Tag Archives: Geocache

SWF – 4.44 Smith of Dunesk Mission

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It’s been ages since I’ve written a Skywatch post. I hope you didn’t miss me too much 😉

Presbytarian Church, Beltana

When we visited the Flinders Ranges on our whirlwind geocaching tour, we were surprised to find no caches in Beltana. So we decided to place one there – it being full off historical significance and all. The Smith of Dunesk Mission is signifacant in the history of the outback of South Australia. It is strongly linked to the Overland Telegraph and the Royal Flying Doctor Service with John Flynn (the RFDS founder) serving as minister here in the early 20th century. If you would like more information about the role this little church played in the outback, read on here.

This is the entry from our cache page (thismechanican)

“If there was ever a town that should be singing the blues – it’s Beltana. It’s about as close to an “Old West” style ghost town as you can get. Established in 1873, it was earmarked to be nothing short of a thriving metropolis. A hub for the Great Overland Telegraph and the Transcontinental Railway, a staging post for the Afghan traders, a service town for the copper mines to the east and a base for the outback services of the Australian Inland Mission. Famous Australians such as Sir Thomas Elder and Reverend John Flynn have all been part of this community.

By the early 1900’s the population had steadied at about 150 and there were up to 65 trains per week passing through the town. But unlike other ghost towns like Ferns and Simmonston, Beltana was a thriving community. At one stage, there were 52 children attending the one room school. There was a pub, a brewery and an eating house. There were 3 policemen and 6 people manned the telegraph office.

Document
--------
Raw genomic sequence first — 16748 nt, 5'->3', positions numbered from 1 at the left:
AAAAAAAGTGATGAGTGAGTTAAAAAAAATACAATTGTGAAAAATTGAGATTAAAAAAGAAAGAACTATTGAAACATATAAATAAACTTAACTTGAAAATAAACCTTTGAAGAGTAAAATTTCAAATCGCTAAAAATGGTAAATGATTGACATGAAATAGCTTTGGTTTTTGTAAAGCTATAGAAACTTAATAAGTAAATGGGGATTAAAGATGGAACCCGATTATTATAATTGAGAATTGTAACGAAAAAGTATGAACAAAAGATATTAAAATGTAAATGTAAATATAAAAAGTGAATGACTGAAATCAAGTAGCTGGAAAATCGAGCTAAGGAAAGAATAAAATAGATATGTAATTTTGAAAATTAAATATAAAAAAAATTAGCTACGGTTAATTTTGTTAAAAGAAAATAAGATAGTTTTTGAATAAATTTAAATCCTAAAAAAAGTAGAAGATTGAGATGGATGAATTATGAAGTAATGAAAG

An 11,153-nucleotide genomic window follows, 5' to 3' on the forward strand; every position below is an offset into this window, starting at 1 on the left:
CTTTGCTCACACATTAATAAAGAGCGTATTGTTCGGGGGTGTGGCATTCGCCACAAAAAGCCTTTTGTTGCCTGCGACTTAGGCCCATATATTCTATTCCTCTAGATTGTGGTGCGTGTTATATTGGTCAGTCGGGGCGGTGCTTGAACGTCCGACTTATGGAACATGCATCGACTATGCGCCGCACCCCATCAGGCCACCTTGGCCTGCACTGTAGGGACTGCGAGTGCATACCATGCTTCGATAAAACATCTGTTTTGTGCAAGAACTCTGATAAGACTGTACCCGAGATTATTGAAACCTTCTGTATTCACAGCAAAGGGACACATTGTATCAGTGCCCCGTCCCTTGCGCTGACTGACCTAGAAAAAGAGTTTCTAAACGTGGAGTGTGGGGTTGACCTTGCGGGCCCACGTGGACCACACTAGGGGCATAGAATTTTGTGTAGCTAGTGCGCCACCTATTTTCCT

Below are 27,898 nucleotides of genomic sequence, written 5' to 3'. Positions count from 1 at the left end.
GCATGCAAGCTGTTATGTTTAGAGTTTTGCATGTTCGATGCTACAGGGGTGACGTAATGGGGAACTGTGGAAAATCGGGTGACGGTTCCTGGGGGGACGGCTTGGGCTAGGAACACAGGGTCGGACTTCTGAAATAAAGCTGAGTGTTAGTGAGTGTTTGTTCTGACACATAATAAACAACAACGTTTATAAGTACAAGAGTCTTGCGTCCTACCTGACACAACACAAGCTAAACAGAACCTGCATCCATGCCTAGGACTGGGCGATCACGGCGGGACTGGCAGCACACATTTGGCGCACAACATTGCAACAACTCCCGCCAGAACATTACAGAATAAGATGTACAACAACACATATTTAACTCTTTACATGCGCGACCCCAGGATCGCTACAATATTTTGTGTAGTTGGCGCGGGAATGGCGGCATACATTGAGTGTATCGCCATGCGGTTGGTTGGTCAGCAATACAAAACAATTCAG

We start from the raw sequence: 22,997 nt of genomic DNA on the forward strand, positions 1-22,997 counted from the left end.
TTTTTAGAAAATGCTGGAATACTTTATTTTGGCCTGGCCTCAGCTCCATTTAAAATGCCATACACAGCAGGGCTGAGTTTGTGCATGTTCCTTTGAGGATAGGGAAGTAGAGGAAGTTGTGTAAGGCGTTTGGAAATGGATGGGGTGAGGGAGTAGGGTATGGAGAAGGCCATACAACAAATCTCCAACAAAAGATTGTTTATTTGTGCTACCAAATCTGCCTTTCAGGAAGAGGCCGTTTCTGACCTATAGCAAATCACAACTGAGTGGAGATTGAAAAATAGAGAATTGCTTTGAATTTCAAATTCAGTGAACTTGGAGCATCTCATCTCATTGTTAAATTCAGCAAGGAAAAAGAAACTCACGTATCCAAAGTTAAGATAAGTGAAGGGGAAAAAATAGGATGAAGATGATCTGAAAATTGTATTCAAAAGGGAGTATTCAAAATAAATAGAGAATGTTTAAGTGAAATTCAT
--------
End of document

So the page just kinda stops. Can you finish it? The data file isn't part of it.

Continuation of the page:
Then, in 1941, coal was discovered about 40 km to the north in Leigh Creek. By 1956, the rail-line, the life blood of the town, was re-aligned to the west. Services in the town were gradually wound down. The nursing home closed in 1956, quickly followed by the pub and the police station in 1958, and the general store in 1959. In 1967 the school closed and the remaining children were bussed to Leigh Creek daily. The final nail in the coffin was in 1983 when the road was re-aligned to the west, so that it no longer passed through Beltana.

Most of the town is a declared State Heritage Area. Some of the buildings are privately owned and are being restored. The Dunesk Mission (pictured above) is being restored by volunteers through the Presbyterian Church in Port Augusta. But who visits this forgotten town? Well, we did. On a day when the temperature was over 40C and the humidity was below 10%. It’s hard to imagine living here in the days before air conditioning or even electricity! The visit was to commemorate our Great Northern Adventure (50 Flinders Ranges caches in 5 days). So take the road less travelled. It might be dirt, but it is passable to most vehicles in all but the wettest of weathers. There’s plenty to see in this forgotten town.”

Here’s hoping you have clear and friendly skies